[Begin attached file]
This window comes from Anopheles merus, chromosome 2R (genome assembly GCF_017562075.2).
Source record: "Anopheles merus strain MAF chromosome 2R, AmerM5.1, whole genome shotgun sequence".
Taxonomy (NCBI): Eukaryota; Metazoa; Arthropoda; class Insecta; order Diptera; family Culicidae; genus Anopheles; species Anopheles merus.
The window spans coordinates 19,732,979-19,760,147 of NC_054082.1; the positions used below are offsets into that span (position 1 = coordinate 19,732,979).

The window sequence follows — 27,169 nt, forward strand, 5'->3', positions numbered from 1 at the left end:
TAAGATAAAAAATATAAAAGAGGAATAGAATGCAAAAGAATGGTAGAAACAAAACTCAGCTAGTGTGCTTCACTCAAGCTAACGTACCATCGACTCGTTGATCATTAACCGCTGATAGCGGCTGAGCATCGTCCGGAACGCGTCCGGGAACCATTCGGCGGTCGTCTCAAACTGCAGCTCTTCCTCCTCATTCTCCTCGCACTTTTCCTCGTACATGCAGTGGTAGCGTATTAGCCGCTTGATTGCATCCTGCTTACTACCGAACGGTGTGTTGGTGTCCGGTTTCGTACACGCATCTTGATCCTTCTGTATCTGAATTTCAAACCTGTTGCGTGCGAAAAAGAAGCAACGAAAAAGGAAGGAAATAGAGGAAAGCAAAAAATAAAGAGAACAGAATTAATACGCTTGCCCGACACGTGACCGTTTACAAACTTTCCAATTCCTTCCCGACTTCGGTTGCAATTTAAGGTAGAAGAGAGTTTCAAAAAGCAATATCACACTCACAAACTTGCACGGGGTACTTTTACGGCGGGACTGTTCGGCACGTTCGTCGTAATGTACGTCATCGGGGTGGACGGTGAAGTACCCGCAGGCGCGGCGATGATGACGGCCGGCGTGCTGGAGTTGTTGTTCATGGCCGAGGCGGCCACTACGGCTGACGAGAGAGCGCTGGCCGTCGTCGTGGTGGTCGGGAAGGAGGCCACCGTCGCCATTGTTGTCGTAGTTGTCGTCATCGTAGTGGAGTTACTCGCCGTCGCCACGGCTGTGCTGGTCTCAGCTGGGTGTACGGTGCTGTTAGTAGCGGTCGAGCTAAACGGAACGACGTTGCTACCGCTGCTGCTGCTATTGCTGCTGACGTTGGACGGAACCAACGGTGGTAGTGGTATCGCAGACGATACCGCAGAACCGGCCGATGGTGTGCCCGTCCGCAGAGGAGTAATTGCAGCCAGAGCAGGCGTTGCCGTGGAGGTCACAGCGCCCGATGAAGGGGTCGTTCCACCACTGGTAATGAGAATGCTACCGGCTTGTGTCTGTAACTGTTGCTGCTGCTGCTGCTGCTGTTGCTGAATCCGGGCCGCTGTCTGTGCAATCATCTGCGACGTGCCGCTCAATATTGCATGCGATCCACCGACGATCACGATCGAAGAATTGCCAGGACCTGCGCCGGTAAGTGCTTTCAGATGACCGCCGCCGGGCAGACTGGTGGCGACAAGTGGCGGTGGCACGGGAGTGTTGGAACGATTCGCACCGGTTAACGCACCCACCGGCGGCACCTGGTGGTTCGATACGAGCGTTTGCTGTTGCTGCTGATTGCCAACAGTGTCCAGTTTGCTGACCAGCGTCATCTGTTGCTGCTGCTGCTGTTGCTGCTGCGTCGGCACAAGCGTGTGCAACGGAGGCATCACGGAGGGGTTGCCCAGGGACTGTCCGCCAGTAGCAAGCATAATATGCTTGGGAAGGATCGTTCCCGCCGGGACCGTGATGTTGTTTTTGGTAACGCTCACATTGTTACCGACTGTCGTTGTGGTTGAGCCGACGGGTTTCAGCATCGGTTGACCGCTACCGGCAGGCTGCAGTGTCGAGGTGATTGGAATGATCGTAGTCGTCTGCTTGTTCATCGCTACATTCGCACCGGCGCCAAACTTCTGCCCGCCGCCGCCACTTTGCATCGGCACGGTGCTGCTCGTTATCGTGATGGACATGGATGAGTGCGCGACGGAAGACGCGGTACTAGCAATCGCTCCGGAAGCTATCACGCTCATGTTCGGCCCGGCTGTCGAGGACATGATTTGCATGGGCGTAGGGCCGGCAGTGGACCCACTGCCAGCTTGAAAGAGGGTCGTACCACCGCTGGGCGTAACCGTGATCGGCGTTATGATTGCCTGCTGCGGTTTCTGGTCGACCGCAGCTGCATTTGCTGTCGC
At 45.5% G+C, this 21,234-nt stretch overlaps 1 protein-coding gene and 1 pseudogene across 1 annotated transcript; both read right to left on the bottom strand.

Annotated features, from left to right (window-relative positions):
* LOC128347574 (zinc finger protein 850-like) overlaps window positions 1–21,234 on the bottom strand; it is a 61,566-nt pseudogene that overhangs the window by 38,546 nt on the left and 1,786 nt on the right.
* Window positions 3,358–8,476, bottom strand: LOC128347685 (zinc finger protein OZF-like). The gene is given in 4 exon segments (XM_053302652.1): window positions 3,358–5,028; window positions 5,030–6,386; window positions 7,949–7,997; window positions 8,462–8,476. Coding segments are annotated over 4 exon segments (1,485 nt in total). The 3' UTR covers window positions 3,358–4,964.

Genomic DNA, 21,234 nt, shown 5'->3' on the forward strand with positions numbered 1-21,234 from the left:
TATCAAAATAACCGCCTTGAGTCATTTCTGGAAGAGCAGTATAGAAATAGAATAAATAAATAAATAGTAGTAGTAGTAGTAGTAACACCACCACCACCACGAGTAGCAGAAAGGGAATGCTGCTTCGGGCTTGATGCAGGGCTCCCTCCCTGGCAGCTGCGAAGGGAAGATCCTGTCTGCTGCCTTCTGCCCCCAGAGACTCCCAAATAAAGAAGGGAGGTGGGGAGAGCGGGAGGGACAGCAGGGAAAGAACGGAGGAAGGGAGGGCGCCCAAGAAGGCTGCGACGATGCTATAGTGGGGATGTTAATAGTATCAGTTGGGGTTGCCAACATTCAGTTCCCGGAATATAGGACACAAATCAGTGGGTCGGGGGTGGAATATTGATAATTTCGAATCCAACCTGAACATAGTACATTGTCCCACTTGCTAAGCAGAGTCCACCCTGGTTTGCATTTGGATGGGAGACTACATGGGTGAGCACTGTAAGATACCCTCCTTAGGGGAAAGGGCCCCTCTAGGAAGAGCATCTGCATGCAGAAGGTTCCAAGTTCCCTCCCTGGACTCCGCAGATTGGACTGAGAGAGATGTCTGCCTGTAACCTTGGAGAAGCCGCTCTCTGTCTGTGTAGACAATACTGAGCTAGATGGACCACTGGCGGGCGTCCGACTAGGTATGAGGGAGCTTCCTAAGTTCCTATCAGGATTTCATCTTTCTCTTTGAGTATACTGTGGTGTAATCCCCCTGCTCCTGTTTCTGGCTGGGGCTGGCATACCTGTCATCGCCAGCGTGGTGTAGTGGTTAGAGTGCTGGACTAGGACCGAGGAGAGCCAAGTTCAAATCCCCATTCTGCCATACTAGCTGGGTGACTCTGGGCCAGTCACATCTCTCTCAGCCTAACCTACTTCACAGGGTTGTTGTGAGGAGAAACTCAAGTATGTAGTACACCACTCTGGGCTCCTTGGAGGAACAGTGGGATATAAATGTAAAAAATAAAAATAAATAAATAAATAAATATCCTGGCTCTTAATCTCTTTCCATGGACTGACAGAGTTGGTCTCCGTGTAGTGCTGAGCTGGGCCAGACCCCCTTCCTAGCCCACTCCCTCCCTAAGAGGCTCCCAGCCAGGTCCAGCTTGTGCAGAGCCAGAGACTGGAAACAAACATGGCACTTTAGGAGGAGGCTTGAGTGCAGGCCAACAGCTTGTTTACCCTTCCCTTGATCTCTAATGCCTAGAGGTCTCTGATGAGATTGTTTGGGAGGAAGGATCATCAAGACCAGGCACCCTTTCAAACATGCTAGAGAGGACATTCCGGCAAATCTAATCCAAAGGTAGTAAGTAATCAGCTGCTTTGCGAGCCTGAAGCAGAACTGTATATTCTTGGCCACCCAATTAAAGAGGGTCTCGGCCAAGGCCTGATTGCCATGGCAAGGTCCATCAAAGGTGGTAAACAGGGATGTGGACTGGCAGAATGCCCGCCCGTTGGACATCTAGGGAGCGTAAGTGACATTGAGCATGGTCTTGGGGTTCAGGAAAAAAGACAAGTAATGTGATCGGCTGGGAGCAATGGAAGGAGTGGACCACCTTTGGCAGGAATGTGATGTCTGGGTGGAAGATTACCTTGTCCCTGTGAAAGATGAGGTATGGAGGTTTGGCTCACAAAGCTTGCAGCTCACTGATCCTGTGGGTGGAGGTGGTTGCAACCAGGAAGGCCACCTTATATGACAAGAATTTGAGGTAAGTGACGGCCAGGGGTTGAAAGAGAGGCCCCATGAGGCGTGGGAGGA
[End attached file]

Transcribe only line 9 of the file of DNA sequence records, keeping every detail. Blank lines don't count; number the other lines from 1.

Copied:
* LOC128347574 (zinc finger protein 850-like) overlaps window positions 1–21,234 on the bottom strand; it is a 61,566-nt pseudogene that overhangs the window by 38,546 nt on the left and 1,786 nt on the right.